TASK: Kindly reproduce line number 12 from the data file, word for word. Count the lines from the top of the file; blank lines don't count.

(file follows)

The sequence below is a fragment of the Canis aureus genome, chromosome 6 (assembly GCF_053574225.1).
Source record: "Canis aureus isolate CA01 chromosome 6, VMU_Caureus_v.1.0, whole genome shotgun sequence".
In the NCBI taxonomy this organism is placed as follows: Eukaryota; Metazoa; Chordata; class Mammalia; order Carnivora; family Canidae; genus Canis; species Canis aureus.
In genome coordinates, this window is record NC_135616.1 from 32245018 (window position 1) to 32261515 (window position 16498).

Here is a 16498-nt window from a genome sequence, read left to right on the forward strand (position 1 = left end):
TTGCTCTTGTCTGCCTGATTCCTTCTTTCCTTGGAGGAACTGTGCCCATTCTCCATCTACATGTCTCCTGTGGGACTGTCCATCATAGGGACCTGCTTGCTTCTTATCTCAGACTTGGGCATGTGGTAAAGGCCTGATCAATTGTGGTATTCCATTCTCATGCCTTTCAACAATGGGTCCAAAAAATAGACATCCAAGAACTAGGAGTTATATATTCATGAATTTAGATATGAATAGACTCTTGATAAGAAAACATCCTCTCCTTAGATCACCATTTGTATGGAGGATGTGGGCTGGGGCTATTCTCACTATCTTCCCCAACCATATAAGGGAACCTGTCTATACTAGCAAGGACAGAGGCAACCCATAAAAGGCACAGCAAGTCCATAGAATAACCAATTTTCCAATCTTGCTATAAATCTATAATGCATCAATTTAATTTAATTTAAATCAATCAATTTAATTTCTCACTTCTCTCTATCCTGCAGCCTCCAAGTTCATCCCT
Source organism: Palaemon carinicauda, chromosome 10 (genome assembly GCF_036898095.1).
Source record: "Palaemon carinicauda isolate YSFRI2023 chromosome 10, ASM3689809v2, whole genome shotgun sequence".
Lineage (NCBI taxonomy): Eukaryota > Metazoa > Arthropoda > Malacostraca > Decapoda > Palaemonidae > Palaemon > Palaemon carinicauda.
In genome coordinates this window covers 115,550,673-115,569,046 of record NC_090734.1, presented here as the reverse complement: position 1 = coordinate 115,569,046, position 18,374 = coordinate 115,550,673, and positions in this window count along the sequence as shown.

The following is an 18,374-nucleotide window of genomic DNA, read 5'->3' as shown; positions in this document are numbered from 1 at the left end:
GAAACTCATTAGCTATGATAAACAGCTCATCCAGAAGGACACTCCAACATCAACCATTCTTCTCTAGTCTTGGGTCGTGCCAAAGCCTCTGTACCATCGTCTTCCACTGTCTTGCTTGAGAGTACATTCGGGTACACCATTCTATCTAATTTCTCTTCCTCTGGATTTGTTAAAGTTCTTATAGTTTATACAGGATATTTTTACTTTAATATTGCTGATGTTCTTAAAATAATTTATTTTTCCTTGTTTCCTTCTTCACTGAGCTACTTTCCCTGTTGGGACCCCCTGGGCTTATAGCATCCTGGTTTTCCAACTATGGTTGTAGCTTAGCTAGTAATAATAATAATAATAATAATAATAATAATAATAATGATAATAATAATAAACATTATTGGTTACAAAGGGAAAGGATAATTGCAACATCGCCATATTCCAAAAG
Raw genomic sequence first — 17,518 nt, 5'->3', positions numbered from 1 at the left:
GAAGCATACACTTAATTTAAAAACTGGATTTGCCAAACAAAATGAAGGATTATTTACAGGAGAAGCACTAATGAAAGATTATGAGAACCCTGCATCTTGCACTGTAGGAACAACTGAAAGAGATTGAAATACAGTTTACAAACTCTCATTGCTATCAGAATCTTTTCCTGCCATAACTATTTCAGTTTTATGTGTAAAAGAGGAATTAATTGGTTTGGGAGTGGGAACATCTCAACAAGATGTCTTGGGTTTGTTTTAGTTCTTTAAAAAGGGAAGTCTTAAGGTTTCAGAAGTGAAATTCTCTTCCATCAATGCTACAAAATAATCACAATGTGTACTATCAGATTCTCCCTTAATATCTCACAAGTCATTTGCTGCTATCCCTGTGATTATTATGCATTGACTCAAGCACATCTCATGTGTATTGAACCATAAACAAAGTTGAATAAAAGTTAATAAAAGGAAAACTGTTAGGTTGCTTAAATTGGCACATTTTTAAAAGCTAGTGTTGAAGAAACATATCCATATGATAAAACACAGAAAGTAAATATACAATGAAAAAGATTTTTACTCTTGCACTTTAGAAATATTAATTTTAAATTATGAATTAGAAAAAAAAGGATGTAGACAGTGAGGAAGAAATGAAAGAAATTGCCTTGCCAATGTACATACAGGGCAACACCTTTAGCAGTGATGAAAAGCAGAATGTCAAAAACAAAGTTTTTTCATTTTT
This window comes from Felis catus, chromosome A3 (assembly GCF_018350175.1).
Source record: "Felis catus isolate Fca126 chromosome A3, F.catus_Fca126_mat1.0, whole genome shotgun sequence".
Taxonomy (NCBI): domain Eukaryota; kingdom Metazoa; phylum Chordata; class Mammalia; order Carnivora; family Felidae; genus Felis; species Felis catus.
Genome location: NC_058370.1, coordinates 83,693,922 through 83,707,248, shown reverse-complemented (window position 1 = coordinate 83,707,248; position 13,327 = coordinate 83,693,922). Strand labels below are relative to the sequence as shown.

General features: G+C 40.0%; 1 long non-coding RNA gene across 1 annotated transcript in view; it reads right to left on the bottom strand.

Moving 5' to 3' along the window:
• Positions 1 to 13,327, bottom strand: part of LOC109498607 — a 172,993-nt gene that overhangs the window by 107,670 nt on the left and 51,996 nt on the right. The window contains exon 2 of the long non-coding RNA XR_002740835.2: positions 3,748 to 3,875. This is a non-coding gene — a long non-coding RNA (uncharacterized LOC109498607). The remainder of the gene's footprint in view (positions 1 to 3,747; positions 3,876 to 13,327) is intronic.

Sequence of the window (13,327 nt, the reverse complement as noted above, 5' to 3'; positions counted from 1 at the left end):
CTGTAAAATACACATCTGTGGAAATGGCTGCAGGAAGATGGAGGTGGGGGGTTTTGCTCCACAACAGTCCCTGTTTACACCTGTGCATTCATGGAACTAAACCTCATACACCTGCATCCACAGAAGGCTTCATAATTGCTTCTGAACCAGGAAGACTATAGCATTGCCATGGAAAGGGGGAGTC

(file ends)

GAAACTCATTAGCTATGATAAACAGCTCATCCAGAAGGACACTCCAACATCAACCATTCTTCTCTAGTCTTGGGTCGTGCCAAAGCCTCTGTACCATCGTCTTCCACTGTCTTGCTTGAGAGTACATTCGGGTACACCATTCTATCTAATTTCTCTTCCTCTGGATTTGTTAAAGTTCTTATAGTTTATACAGGATATTTTTACTTTAATATTGCTGATGTTCTTAAAATAATTTATTTTTCCTTGTTTCCTTCTTCACTGAGCTACTTTCCCTGTTGGGACCCCCTGGGCTTATAGCATCCTGGTTTTCCAACTATGGTTGTAGCTTAGCTAGTAATAATAATAATAATAATAATAATAATAATAATAATGATAATAATAATAAACATTATTGGTTACAAAGGGAAAGGATAATTGCAACATCGCCATATTCCAAAAG